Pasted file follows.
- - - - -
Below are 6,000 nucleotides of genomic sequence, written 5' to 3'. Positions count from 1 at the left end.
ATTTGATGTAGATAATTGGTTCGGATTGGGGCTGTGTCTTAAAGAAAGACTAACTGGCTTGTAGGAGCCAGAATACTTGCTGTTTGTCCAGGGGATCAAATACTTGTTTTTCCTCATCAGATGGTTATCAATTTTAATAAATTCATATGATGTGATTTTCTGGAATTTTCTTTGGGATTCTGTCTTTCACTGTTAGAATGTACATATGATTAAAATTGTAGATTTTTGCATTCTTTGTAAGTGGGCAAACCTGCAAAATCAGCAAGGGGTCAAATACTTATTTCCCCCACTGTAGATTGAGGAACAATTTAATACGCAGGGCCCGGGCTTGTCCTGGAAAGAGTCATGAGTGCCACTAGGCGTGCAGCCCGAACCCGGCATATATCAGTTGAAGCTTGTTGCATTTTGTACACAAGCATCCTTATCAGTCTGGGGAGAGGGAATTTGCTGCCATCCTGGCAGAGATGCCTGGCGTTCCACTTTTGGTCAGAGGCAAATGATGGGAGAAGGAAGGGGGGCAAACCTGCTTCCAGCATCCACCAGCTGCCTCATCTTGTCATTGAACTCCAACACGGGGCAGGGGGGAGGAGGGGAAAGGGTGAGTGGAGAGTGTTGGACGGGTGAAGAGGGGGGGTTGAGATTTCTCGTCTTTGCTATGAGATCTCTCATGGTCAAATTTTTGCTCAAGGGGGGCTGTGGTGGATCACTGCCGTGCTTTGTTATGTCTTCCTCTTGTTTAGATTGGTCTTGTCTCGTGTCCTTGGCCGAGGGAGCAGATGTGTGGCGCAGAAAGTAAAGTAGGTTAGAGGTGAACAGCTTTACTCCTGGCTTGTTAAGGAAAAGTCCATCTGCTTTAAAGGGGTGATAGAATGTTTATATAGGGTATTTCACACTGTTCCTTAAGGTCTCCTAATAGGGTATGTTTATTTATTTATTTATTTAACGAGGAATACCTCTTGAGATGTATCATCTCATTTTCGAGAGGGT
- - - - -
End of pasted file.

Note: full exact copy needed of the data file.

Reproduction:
Below are 6,000 nucleotides of genomic sequence, written 5' to 3'. Positions count from 1 at the left end.
ATTTGATGTAGATAATTGGTTCGGATTGGGGCTGTGTCTTAAAGAAAGACTAACTGGCTTGTAGGAGCCAGAATACTTGCTGTTTGTCCAGGGGATCAAATACTTGTTTTTCCTCATCAGATGGTTATCAATTTTAATAAATTCATATGATGTGATTTTCTGGAATTTTCTTTGGGATTCTGTCTTTCACTGTTAGAATGTACATATGATTAAAATTGTAGATTTTTGCATTCTTTGTAAGTGGGCAAACCTGCAAAATCAGCAAGGGGTCAAATACTTATTTCCCCCACTGTAGATTGAGGAACAATTTAATACGCAGGGCCCGGGCTTGTCCTGGAAAGAGTCATGAGTGCCACTAGGCGTGCAGCCCGAACCCGGCATATATCAGTTGAAGCTTGTTGCATTTTGTACACAAGCATCCTTATCAGTCTGGGGAGAGGGAATTTGCTGCCATCCTGGCAGAGATGCCTGGCGTTCCACTTTTGGTCAGAGGCAAATGATGGGAGAAGGAAGGGGGGCAAACCTGCTTCCAGCATCCACCAGCTGCCTCATCTTGTCATTGAACTCCAACACGGGGCAGGGGGGAGGAGGGGAAAGGGTGAGTGGAGAGTGTTGGACGGGTGAAGAGGGGGGGTTGAGATTTCTCGTCTTTGCTATGAGATCTCTCATGGTCAAATTTTTGCTCAAGGGGGGCTGTGGTGGATCACTGCCGTGCTTTGTTATGTCTTCCTCTTGTTTAGATTGGTCTTGTCTCGTGTCCTTGGCCGAGGGAGCAGATGTGTGGCGCAGAAAGTAAAGTAGGTTAGAGGTGAACAGCTTTACTCCTGGCTTGTTAAGGAAAAGTCCATCTGCTTTAAAGGGGTGATAGAATGTTTATATAGGGTATTTCACACTGTTCCTTAAGGTCTCCTAATAGGGTATGTTTATTTATTTATTTATTTAACGAGGAATACCTCTTGAGATGTATCATCTCATTTTCGAGAGGGT